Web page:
Another local example is a project called “The Wind Egg Experiment” that we developed with Haseeb Ahmed. Part of this project was a trilogy of exhibitions. The first took place at the Von Karman Institute for Fluid Dynamics. The second iteration was in our gallery. The third iteration was at the Museum of Contemporary Art in Antwerp and curated by Nav Haq. I loved the project’s meta-narrative: an experiment hosted in a research center struggling to maintain funding is moved into the laboratory context of a young gallery, and then results are exhibited in the museum. While the research center and museum aided the artist at specific moments, the gallery accompanied him throughout the entire process. In other cases, like a recent project from Amelie Bouvier, the trajectory is reversed: works were first exhibited at “Galeria Arsenał” in Białystok as an initiative of curator Przemyslaw Strozek, and then will be the subject of an exhibition in the gallery later this year. What doesn’t change is our full-time involvement in aiding the artist on the path to such achievements. So clearly there are similar approaches, or as you say “awareness” of issues art may take on, but also different roles to be played in the same conversation.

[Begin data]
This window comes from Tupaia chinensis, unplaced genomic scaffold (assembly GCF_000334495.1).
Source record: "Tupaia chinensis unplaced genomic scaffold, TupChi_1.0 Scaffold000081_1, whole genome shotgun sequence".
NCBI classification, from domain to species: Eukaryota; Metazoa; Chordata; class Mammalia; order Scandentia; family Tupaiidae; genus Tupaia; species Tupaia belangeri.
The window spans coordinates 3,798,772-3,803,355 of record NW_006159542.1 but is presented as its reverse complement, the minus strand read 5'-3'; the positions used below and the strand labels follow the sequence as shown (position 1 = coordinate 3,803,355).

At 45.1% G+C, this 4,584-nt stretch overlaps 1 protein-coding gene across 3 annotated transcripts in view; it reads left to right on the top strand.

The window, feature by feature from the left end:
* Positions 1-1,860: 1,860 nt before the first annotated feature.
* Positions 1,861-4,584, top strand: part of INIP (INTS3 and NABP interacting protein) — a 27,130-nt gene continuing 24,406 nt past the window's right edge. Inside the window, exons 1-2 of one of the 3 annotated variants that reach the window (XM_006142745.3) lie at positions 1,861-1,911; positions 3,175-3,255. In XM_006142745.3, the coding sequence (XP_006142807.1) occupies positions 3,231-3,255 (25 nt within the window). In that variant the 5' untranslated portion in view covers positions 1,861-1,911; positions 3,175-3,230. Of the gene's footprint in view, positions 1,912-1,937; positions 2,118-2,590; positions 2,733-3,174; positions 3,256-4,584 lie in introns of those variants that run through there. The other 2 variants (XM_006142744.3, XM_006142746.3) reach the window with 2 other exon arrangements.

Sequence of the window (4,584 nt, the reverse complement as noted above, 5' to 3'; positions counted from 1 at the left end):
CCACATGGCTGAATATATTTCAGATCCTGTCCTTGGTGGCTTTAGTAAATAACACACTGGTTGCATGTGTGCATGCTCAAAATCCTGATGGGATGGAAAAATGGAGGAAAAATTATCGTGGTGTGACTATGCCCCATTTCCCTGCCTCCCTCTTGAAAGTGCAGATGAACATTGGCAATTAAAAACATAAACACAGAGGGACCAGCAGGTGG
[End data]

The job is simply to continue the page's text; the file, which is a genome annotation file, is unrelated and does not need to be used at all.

You have worked with the HLP artists for decades (like with Marcin Dudek). Is it the result of a well-detailed business strategy or the example of a friendly relationship you have with artists? How do you choose “your people” to collaborate for long term projects?
Our project is still just less than a decade old. We have been growing and developing the business with our artists and try to think short, middle and long term together. It’s a true partnership and our program has remained pretty much consistent though there have been a few cases where we brought in an artist into the team too quickly and our personalities or approaches didn’t gel. A good fit is not only a question of perceived quality of work, but more of the trust established between gallerist and artist.
A gallery must be inspired by artists it works with and I believe the artist must also be inspired by the vision of the gallery and the context it creates. This question of inspiration is an intuitive one kindled through practice, time and trust.
How could you define the balance between “perspective art” and economical effects on business?